The iPad's iOS doesn't support Zipped files, which many attachments are converted into by their mail server to save on bandwidth and mail archive space. Fortunately, a great little 99-cent app called ZipThat for the iPad (but not for the iPhone or iPod Touch, unfortunately) unzips mail attachments and lets you open the unzipped file in a program such as Quickoffice or Documents to Go. Basically, it uses the Open In facility to get the zipped file from Mail, then checks the file registry to see what other apps can open the unzipped versions, in a double hand-off.
If you use cloud storage services, you'll find they use essentially the same mechanism to share files. That means an app like Quickoffice or Documents to Go will have a facility to check these services and download any files you choose into their sandbox, so they can work on them. Of course, downloading a PowerPoint presentation this way within Quickoffice (for example) makes it available only to Quickoffice, so you need to be careful about version control. Get in the habit of uploading changed versions quickly, so the next app you access the file from has the latest version.
There is a fourth way to get some data onto an iPad: You can drag PDF files into iTunes' iBooks pane on your PC or Mac and have them synced to the iBooks app on your iPad for viewing there. (You need to have iBooks 1.1 or later installed on the iPad and have synced the iPad at least once after installing it for iTunes to display the iBooks pane.) Too bad you can't do the same for other types of data, such as Office files for use in Quickbooks or Documents to Go.
The iPad input and output issue
The move to smartphones and slates brings with it a big I/O gap: The peripherals we use every day are much larger and thus easier to use than what a portable device has. The iPad's screen and virtual keyboard are plenty big enough for casual work, but not for all-day use or more complex applications. So the ability to tap into external peripherals is key to broad business usage.
Keyboards. I find it very easy to touch-type on the iPad's virtual keyboard -- much easier than on the iPhone or iPod Touch. One tip, though: If you type fast, as I do, disable the Zoom feature in the Settings app's Accessibility section. By default, tapping the screen with three fingers simultaneously causes it to zoom in (a feature for the visually impaired), and having that happen unexpectedly when your fingers strike within microseconds of each other as you type can be very disconcerting.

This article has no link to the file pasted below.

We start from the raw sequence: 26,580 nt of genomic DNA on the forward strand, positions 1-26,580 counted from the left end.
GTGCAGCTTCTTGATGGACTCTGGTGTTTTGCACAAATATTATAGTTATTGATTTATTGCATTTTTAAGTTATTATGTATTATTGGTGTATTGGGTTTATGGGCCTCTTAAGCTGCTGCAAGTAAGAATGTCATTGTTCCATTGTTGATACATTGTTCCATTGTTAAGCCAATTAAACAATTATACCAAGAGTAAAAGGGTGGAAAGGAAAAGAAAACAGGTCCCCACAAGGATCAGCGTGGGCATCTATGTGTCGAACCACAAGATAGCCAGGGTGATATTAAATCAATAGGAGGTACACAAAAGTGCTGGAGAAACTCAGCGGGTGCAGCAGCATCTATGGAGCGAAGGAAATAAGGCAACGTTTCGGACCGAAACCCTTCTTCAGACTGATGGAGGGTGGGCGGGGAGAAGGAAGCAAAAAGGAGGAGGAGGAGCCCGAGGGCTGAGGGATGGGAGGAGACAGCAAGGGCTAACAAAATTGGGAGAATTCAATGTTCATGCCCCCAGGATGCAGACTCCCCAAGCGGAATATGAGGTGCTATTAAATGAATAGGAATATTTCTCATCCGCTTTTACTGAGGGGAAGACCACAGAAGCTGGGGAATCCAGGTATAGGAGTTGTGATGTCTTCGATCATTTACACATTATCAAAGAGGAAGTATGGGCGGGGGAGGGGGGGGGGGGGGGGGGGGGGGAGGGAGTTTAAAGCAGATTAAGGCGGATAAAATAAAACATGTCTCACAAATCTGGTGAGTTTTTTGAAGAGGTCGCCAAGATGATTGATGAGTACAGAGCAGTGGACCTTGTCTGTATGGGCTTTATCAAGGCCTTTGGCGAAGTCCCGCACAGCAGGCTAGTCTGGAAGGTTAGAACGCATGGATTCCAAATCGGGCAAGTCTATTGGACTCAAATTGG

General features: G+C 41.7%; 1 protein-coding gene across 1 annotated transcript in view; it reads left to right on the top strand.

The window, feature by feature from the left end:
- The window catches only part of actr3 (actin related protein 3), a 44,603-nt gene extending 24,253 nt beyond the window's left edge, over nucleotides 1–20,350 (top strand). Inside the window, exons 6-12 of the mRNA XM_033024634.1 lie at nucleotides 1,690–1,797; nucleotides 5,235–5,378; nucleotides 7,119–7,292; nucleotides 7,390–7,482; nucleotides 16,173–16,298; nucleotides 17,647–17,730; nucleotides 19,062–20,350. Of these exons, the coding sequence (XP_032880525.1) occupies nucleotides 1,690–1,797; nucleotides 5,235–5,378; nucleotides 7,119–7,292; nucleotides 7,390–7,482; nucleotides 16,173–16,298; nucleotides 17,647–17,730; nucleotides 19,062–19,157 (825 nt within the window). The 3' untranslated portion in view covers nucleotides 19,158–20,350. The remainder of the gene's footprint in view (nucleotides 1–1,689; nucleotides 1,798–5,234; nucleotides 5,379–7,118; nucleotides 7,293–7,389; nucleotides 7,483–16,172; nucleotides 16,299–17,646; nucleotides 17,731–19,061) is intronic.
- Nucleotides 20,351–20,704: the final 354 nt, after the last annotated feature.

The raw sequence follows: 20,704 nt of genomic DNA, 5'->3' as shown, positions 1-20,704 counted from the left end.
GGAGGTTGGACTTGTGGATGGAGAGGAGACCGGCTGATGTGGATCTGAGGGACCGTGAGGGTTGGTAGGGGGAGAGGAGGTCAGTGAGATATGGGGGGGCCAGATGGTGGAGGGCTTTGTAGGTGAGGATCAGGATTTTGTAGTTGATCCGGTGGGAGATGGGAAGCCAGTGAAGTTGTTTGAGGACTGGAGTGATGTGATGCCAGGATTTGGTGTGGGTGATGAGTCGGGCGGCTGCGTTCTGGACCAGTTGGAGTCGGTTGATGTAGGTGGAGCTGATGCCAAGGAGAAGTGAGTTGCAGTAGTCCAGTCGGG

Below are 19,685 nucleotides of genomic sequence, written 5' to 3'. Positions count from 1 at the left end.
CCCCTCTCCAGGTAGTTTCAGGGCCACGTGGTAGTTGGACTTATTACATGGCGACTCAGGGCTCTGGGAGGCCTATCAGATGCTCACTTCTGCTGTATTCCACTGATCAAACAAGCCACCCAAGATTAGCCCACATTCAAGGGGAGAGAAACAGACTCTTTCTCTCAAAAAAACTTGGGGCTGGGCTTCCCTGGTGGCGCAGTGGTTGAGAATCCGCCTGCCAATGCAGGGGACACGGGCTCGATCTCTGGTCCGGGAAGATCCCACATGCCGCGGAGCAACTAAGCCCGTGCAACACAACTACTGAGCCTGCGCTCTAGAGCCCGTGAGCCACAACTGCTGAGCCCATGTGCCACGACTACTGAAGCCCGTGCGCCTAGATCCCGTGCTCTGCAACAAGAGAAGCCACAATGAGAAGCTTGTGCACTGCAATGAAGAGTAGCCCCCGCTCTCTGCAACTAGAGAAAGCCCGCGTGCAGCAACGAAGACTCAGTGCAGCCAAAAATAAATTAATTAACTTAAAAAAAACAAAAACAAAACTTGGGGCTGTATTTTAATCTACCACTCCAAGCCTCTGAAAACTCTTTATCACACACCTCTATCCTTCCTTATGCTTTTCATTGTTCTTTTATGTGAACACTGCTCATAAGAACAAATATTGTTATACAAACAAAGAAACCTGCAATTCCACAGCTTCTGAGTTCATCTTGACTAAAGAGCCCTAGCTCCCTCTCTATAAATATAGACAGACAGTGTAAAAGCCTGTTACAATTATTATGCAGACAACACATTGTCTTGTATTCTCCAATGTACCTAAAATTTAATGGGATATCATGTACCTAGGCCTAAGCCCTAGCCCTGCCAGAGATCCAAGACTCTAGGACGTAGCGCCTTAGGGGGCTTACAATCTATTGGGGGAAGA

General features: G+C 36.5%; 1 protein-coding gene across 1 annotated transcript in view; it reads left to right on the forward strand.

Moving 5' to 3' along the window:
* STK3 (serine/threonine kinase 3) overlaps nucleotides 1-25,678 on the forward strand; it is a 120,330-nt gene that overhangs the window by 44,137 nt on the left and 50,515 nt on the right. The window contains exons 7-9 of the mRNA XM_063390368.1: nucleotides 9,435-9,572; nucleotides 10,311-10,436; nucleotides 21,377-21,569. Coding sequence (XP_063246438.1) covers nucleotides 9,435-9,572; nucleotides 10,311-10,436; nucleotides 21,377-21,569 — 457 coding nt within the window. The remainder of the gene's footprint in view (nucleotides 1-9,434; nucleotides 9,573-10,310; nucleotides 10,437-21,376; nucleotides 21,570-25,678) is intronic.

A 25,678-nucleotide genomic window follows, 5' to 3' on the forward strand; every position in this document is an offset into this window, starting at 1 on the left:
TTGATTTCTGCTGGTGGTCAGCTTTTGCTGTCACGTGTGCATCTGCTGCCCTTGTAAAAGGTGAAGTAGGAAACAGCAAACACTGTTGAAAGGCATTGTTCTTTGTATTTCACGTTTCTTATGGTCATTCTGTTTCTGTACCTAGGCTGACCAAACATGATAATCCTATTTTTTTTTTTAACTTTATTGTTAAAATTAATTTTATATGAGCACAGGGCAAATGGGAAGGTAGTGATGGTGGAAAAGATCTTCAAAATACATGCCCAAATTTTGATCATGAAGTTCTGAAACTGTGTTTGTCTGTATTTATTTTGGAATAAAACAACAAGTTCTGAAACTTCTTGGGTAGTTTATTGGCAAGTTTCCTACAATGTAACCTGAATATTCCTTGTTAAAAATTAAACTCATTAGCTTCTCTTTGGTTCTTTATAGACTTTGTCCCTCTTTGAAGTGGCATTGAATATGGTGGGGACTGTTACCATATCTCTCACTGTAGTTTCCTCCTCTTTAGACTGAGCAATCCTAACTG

If you get the $50 Apple iPad case (which I strongly recommend), you'll find it not only protects the device but makes a perfectly angled "keyboard tray" for the iPad, so it's even easier to type on a desktop or other work surface. The typing and viewing angle are just right for most people, both on a work surface and on your lap.
For text input, Apple offers two external options. You can use the Bluetooth-based $69 Apple Wireless Keyboard (or any compatible one, such as those sold for use with Macs), or you can use the $89 Apple iPad Keyboard Dock. Neither is quite right, though the Apple Wireless Keyboard is a bit better. (You can also get some USB keyboards to work through Apple's $30 iPad Camera Connection kit, though Apple won't support such use and could disable it in future iOS updates.)
The issues with the keyboard dock are that you can't also connect the iPad into a larger screen (as you can if you use a Bluetooth keyboard), and your iPad won't fit in the dock if you use the Apple (or any) iPad case; removing the iPad from the case is a bit of a chore, due to its nonslip surface and form-fitting design. But you do get keys or iPad-specific functions, such as jumping to the Home screen and doing a Spotlight search.
The issue with the wireless keyboard is that it lacks those dedicated iPad keys. And there are no shortcuts to access these features, either, in the iOS. Plus, the iPad's various office productivity apps mysteriously don't use keyboard shortcuts for formatting such as boldface and italics, nor do they have shortcuts for paging up and down within a document (Apple has no Page Up, Page Down, Home, or End keys on its iPad-compatible keyboards, due to the company's historic disdain for non-mouse-based navigation). You have to use on-screen controls instead.